- This makes covenants more important, as they are less likely to be lenient then a normal bank
- Maturity: December 2023
- But they have a $10m amortisation amount due in Dec-20
- Liquidity of at least $3m at the end of each quarter
- Asset Coverage ratio of at least 2.5:1.0
- Asset Coverage Ratio = Value of Mortgaged Properties / Term Loan + Revolver
- Any proceeds from Asset disposals must first go toward retiring the outstanding debt
- The Credit Agreement can be found here https://www.sec.gov/Archives/edgar/data/16099/000119312518349903/d636171dex101.htm
- As this is somewhat of a melting ice cube, the longer it takes for them to sell the assets off, the lower the asset value that will be available for distribution to shareholders
- However, as I said before, given the alignment with management, they are highly incentivised to move as quickly as possible
History & Background
Luby’s operates two fast casual dining chains:
- Luby’s Cafeteria: founded in 1947 in San Antonio, serves great tasting, home-style meals, at an excellent price point in a Cafeteria format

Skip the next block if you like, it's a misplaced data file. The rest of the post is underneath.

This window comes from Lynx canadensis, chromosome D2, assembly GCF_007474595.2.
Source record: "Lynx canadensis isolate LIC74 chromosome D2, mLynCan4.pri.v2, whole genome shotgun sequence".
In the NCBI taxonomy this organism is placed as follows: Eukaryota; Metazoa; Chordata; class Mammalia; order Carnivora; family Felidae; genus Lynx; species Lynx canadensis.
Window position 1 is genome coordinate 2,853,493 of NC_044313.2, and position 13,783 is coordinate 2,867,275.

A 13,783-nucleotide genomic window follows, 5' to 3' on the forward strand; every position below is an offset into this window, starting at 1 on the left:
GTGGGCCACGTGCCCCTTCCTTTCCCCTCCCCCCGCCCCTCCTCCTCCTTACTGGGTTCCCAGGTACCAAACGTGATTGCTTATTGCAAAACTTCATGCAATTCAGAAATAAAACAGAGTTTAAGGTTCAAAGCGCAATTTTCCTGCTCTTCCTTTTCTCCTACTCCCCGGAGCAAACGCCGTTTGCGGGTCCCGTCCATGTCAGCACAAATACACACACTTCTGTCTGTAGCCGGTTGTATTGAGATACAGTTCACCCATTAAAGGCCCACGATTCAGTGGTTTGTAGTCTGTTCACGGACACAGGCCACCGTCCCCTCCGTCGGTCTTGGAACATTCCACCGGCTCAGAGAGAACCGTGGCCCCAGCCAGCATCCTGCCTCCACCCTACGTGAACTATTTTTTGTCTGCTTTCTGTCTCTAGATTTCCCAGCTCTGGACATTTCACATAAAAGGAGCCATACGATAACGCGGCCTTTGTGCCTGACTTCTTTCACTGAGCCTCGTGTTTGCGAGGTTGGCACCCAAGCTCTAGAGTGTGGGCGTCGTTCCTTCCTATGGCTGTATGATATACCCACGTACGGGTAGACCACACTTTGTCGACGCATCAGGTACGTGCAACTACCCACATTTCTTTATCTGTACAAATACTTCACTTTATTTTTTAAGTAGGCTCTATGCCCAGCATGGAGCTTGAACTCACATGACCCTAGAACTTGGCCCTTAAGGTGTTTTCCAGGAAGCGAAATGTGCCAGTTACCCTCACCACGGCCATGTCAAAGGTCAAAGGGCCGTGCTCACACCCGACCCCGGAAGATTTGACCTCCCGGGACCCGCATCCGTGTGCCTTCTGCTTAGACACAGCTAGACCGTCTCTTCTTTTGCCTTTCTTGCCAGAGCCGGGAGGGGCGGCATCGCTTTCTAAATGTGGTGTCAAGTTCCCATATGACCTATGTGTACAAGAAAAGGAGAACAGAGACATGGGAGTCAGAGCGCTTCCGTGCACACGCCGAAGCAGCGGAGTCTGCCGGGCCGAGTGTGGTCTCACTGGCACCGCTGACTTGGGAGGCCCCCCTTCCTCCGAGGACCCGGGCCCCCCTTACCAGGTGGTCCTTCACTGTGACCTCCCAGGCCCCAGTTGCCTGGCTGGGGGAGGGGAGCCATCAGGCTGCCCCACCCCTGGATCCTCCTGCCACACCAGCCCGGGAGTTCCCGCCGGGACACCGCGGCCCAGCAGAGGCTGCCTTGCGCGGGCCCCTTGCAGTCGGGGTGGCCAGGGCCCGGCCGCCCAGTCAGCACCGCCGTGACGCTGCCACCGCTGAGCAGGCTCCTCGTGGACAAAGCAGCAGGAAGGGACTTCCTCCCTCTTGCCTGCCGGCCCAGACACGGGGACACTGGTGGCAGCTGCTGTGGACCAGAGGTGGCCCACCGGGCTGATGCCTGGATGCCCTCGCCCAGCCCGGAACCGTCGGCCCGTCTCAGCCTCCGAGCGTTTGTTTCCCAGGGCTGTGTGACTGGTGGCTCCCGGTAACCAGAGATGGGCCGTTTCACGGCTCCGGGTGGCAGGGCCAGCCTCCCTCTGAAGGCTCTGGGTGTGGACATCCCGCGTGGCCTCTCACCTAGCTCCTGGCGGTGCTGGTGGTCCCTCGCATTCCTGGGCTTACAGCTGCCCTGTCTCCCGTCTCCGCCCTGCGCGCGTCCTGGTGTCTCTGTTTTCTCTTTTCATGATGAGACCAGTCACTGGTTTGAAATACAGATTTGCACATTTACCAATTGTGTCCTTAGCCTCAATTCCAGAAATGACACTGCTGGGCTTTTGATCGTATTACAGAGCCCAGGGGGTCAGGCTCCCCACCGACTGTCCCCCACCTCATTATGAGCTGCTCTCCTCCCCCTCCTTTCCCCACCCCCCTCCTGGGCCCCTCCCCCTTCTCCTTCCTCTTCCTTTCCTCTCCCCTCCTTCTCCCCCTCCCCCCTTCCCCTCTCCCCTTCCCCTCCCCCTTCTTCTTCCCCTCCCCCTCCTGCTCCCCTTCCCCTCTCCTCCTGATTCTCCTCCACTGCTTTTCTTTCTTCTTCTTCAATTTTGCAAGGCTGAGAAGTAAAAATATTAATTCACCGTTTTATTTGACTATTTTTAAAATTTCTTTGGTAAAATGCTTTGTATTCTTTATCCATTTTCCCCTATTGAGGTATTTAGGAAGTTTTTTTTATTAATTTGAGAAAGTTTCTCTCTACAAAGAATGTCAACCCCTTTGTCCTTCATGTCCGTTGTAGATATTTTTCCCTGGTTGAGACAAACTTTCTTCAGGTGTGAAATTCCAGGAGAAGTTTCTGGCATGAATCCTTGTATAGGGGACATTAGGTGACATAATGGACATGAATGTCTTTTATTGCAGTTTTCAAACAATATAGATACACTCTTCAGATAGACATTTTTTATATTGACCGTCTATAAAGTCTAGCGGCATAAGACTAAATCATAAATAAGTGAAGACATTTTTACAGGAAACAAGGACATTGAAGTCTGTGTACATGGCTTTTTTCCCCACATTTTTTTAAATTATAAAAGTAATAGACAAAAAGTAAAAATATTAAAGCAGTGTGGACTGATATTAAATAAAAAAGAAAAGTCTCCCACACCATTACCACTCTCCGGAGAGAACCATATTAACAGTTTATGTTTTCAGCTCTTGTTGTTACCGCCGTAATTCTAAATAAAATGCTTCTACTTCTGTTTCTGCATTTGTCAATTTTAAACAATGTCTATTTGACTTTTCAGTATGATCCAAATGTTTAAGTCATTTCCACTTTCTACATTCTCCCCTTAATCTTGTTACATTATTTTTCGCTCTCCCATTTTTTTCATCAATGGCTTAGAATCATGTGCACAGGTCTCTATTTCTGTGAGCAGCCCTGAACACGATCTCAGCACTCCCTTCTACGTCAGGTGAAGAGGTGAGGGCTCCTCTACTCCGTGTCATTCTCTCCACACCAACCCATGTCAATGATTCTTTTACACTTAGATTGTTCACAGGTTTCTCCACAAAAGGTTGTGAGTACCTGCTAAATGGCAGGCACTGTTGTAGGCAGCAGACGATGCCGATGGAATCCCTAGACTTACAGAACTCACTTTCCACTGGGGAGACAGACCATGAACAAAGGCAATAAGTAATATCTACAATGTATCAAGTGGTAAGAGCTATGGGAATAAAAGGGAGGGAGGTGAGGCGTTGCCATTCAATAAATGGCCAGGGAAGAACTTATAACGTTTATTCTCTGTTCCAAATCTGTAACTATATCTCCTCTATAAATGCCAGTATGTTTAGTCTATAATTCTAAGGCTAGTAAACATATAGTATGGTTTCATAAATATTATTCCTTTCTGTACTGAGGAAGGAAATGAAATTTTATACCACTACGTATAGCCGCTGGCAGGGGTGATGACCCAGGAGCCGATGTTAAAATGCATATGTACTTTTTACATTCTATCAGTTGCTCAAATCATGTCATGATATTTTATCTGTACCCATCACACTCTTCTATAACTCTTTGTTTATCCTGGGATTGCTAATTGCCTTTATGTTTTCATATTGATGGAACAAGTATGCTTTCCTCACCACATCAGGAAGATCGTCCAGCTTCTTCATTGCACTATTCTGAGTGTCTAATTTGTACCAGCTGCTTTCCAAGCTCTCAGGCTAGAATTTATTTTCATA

- 78 locations, mostly in Texas
- Fuddruckers: founded in 1980, serves premium burgers in a lively atmosphere
- 139 location (41 company owned)
The company has been publicly traded since 1982 and originally was a great performer. However, in the early 2000’s the company was struggling under too much debt and declining same-store-sales.
In 2001, Chris and Harris Pappas, a pair of extremely successful restaurant entrepreneurs, stepped in to help save the company through a $10m convertible note. They also took on the roles of CEO and COO. A major restructuring occurred over the next 2 years, involving assets sales etc. to get the debt to a manageable level. They initially had great success, with sales bottoming in 2003 before returning to growth and the balance sheet being back to a net cash position by 2006.